POLITICAL NEWS - The ANC in a statement says it has rejected “with contempt” a survey that, among other things, found that ANC secretary-general Ace Magashule may be the most unpopular politician in South Africa.
ANC spokesperson Pule Mabe said the survey “purports to be a favourability rating instrument of political leaders”, but they saw it instead as “a notorious ploy to cast leaders they dislike in a negative light”.
The latest South African Citizen Survey (Sacs) findings suggested that President Cyril Ramaphosa remains generally popular, while Magashule emerged as the country’s least liked politician.
Magashule, who was not that popular to start with, saw an even further drop in favourability, making him only half as popular as Jacob Zuma at the time of his resignation.
Magashule had the lowest favourability among the ANC top brass, having declined from 16% in June to only 11% in July this year.
Economic Freedom Fighters leader Julius Malema also saw a steady drop in favourability from a high of 30% in quarter four of 2018 to 25% in quarter two of 2019, putting him 1% lower than that of Zuma upon his resignation in the first quarter of 2018, when he was at 26%.
The data was collated in face-to-face interviews with a national sample of 3,900 respondents per quarter. Since 2015, over 60,000 interviews were conducted in English, Zulu, Xhosa, Afrikaans, Sotho, Sepedi, and Setswana.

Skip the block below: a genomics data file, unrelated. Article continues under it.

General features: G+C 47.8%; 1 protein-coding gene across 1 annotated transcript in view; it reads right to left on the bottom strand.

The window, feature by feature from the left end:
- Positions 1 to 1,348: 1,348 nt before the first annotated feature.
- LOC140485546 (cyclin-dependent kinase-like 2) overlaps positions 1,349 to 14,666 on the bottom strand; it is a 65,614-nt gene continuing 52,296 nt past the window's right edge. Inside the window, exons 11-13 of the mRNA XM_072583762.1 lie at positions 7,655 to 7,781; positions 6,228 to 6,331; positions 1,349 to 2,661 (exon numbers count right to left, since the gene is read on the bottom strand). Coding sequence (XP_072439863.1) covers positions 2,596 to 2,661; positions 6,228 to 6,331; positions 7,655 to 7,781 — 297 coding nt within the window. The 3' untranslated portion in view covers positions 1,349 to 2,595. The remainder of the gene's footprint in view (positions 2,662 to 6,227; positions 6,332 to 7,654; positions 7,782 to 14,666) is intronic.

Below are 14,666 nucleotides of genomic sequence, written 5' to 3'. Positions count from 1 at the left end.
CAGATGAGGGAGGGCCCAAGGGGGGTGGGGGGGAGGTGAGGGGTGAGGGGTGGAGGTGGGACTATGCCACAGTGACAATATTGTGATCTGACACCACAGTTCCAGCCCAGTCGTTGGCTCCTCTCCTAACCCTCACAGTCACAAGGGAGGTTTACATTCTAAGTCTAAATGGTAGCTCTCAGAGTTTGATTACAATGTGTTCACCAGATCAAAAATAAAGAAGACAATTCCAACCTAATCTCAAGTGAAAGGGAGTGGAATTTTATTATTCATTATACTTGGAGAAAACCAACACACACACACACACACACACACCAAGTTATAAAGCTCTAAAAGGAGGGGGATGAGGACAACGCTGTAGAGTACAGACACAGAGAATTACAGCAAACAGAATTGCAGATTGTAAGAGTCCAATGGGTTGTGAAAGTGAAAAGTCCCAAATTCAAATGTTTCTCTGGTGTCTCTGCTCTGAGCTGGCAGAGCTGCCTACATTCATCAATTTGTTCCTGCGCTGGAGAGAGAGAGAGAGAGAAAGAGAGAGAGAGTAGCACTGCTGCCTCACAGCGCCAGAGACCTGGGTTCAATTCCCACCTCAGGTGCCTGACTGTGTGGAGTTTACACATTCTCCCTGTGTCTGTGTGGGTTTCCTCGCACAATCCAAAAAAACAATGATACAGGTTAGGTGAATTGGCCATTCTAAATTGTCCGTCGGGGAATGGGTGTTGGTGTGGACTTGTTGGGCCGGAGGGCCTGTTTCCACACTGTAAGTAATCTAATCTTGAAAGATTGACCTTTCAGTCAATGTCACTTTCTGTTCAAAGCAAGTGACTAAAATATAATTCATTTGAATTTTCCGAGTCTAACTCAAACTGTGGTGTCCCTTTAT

The ANC slammed the research, saying Sacs appeared to “have some ulterior motives of lending credence to a known agenda of abusing experimentation for sheer academic credence and peddling of lies with divisive intentions”.
Mabe, who works closely with Magashule in the issuing of press statements, alleged that the research was “nothing but an insult to the intelligence of all peace-loving South Africans who despise hatred and embrace love for one another regardless of race, gender, creed and ideology”.
The ANC called on the people of South Africa to “unite and expose such formations hellbent on tarnishing the good image of our individual leaders hiding behind science”.
They said such research was an attempt to isolate Magashule and “further cast imaginary doubt on his abilities”.
However, the statement then changed tack to say that Magashule was not in “any popularity contest” anyway, since he’d been elected in 2017 by ANC delegates at Nasrec.
Magashule has regularly been linked to allegations of corruption, with links to the Gupta family and others, along with allegations of abuse of power, especially during his years as the Free State premier. This was examined in great detail in a bestselling book, Gangster State, which Magashule undertook to sue the author for, but he appears to have not yet done so.